Due to its fast reaction with NO•, carboxy-PTIO is often used as a scavenger of NO•; however, care should be taken because NO2• is a product of the reaction and has its own reactivities. In addition, biological reductants like thiols, ascorbate, or O2•− can nonspecifically reduce the nitroxides. Encapsulation of PTIO in liposomes has been used to avoid reduction (
Hydrophobic and hydrophilic nitroxides are available that allow detection of NO• at different depths of a biological membrane. Collisions of NO• with spin labels located in water or in membranes alter both the linewidth and the spin-lattice relaxation time that can be used to qualitatively and quantitatively measure NO• (
Colloid iron diethyldithiocarbamate (Fe(DETC)2) or N-methyl-d-glucamine dithiocarbamate are reliable spin traps for NO• detection. They form iron nitrosyl complexes with characteristic three-line EPR spectra (gav = 2.04; aN = 1.27 mT) at room temperature that are stable in the presence of oxygen (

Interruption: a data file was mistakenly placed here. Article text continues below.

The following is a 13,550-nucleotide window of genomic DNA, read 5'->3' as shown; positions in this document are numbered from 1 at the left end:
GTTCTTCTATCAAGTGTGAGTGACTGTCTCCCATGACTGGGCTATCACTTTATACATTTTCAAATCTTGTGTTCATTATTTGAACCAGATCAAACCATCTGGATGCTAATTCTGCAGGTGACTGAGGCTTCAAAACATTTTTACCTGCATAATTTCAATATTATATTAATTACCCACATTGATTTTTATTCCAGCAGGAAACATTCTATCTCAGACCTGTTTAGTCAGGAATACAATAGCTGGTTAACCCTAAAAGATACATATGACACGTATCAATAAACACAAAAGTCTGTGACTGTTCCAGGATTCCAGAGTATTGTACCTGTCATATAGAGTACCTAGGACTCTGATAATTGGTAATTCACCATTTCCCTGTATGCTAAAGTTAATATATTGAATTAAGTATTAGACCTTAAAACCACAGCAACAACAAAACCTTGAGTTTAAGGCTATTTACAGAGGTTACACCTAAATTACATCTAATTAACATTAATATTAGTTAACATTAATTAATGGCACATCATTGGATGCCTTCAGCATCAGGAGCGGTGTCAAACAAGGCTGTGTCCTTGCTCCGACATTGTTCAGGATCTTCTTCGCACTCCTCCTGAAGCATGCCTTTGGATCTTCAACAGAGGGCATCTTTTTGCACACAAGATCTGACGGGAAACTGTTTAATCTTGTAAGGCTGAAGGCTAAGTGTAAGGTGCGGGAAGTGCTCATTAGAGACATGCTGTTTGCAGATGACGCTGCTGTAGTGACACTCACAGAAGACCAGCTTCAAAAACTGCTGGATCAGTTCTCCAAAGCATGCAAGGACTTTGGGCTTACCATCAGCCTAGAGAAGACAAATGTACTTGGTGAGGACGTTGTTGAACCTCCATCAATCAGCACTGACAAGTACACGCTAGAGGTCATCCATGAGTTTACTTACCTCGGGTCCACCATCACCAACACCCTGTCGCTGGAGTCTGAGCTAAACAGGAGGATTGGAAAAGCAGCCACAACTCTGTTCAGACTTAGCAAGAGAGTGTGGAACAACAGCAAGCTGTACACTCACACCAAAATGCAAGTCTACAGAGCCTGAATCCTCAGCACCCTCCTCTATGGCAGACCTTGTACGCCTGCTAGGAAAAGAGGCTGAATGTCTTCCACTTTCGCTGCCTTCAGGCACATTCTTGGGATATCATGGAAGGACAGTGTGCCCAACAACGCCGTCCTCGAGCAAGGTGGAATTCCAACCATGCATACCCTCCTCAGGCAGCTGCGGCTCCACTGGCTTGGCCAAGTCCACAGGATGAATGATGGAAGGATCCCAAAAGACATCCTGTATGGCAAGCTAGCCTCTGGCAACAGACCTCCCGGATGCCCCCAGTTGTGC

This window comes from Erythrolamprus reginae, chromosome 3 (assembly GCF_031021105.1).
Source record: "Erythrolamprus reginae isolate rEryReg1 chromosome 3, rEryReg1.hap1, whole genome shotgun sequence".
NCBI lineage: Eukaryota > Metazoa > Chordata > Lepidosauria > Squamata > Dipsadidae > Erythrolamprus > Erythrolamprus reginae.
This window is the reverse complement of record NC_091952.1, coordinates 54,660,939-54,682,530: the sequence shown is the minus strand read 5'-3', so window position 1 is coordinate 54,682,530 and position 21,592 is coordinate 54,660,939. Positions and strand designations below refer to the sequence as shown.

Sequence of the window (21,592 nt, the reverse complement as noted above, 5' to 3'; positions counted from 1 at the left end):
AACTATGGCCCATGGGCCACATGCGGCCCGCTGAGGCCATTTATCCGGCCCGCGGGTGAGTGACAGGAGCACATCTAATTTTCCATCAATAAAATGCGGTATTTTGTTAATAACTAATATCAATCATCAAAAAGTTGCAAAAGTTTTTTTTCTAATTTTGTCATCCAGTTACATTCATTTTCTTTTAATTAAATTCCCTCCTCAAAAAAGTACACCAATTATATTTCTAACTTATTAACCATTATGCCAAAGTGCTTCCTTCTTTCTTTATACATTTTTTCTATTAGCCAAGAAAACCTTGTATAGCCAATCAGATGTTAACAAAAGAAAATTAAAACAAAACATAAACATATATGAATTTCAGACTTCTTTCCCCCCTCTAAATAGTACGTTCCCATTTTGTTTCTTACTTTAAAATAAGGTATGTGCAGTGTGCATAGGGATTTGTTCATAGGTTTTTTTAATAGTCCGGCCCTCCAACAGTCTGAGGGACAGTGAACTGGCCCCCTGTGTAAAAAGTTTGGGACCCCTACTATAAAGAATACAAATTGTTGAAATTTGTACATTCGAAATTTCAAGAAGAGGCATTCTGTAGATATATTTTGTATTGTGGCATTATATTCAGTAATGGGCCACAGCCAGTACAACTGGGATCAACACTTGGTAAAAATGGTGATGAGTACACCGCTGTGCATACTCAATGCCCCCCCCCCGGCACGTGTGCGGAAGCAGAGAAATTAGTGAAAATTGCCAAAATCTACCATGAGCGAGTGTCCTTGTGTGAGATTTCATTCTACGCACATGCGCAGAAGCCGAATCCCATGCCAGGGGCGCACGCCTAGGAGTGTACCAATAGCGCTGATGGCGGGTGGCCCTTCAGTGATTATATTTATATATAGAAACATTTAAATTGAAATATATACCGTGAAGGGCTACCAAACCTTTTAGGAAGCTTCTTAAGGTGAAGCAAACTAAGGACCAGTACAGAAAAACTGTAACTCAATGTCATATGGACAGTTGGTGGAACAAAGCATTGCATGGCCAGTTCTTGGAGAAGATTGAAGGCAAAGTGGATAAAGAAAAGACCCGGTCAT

). Dinitrosyl iron complexes (DNIC) with thiol-containing ligands have been detected in animal and bacterial cells by EPR. These complexes are formed in vivo in the paramagnetic (EPR-active) mononuclear as well as diamagnetic (EPR-silent) binuclear forms. The amount of NO• can calculated from the EPR amplitude signal because the linewidth of the NO-Fe(DETC)2 EPR spectrum may vary considerably with variations in the amount of Fe(DETC)2 in membrane lipids and the amount of Fe(III) present (